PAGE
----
In regards to actual gameplay, you should be prepared to be a little patient in regards to the pace, especially in the beginning of the game. I played nearly 3 hours until I actually entered my first dungeon (and I was trying to get to that as fast as possible without side quests or excessive exploring). The beginning of the game introduces you to the basic moves of Link and to complete tasks before moving ahead, such as rescuing your bird and landing a free fall descent onto a circle (it’ll make more sense later). I also found that there was a lot of dialogue involved between the characters in the beginning, which explained the importance of Link becoming a knight and his relationship with Zelda. While it certainly added to the story and character development, I just really wanted to play and go after some enemies.
After finally getting past the first bit, I was finally rewarded with some actual play and exploration. The enemies I came across were varied and had different means of harming you, which required different tactics in defeating them. For example, when you encountered an enemy with a sword and shield, you cannot just mindlessly swing away and hope to win as they block and counter your attacks. It’s best to actually consider what motion you are doing based on how they are blocking and then look for an opening to attack. This is especially the case when you meet the big bosses at the end of each dungeon (which are pretty big and impressive) and also requires you to use other items as well.
In addition to fighting, some of the quests or puzzles really require thinking and patience but after you figured it out, you can come to admire how these were developed. If you do need assistance, a spectral character named Fi will provide some hints or clues to solving a puzzle, defeat enemies or remind you of your objective. If you get really stuck, there is a video hint system available — visit the Sheikah Stone in Skyloft. The game itself will likely take you a while to complete and that’s if you are playing it quickly and skilfully and are not caught up with all the exploring, side quests or mini-games available (which are many).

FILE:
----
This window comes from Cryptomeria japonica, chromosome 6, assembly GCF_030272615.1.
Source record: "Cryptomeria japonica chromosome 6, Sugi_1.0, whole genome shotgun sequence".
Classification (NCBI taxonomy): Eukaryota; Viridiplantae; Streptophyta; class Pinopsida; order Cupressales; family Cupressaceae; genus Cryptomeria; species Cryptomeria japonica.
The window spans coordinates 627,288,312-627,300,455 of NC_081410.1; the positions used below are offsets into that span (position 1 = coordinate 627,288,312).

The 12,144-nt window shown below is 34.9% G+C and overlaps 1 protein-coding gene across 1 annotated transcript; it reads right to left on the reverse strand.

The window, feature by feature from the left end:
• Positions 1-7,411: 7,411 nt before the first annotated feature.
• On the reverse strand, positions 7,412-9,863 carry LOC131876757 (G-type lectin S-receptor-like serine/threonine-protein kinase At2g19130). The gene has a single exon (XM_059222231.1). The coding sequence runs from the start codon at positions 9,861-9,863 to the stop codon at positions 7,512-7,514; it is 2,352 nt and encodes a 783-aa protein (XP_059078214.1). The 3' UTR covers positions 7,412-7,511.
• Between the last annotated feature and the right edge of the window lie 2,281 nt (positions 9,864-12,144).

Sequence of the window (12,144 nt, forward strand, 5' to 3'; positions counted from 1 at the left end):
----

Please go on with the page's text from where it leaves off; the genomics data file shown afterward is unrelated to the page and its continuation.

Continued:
Despite the graphical limitations of the Nintendo Wii, Skyward Sword uses the hardware to its fullest. While some of the characters and enemies seem to be inspired by Japanese anime (think large eyes), they really are unique and family friendly. The environments (especially in the forested areas) look lush and colourful and you seem to get a sense of how vast the world is. The look of Skyward Sword is brighter and more cartoony than Twilight Princess, but not so much as Wind Waker. The big bosses are also designed well and look intimidating enough to cause you some stress and panic as you attempt to defeat them. There are also some cut scenes throughout the game that are dramatic and at times make it seem like you are watching a movie. While I hoped for more smoothness of the edges around the characters, you really can’t complain too much as watching the game is a pleasant experience and the intention was to create a fantasy world, not a realistic simulation.
The sound for Skyward Sword is excellent, especially the music. It is dramatic or laid back when it needs to be but it really goes up a notch in providing an urgent atmosphere when you’re battling a boss. You can tell the music was well thought out and you can clearly hear what sounds like a full orchestra complete with horns, flutes, crash cymbals, and strings while at other times there is only a banjo or a harp strumming away in more relaxed areas.
Players familiar to the games will likely be familiar with the traditional sound effects as you discover items (dum da-da dummmm!) or the harp music when moving blocks into place. I personally liked this, as it is what helps retain on what makes a Zelda game.
There is very little voice acting in this game save for some grunts, gasps, laughter, sighs, shrieks, and other expressions. I assume this was to give it more of an international feel to it but nevertheless you can hear a slight Japanese tone to these expressions as some of these you probably won’t hear in North American dialogues such as “eeeeeeeeeh?” “hai-yo” and others. Link, as always, grunts and yells when climbing around and attacking which is fine as it adds to the ambiance and effort of his movements and the feel for the game. Overall, the sounds are amazing and really add to feel of the game.
Overall, The Legend of Zelda: Skyward Sword is a solid game. It not only retains the fun, action and adventure the previous games held, it adds innovation through the use of the controls and some customization that make it appealing to both fans of the franchise and to those who have not played before. Not only did Nintendo continue with the solid action/adventure style which makes the series so good but they enhanced it and added some nice features that make it enjoyable for those who wanted something more than before.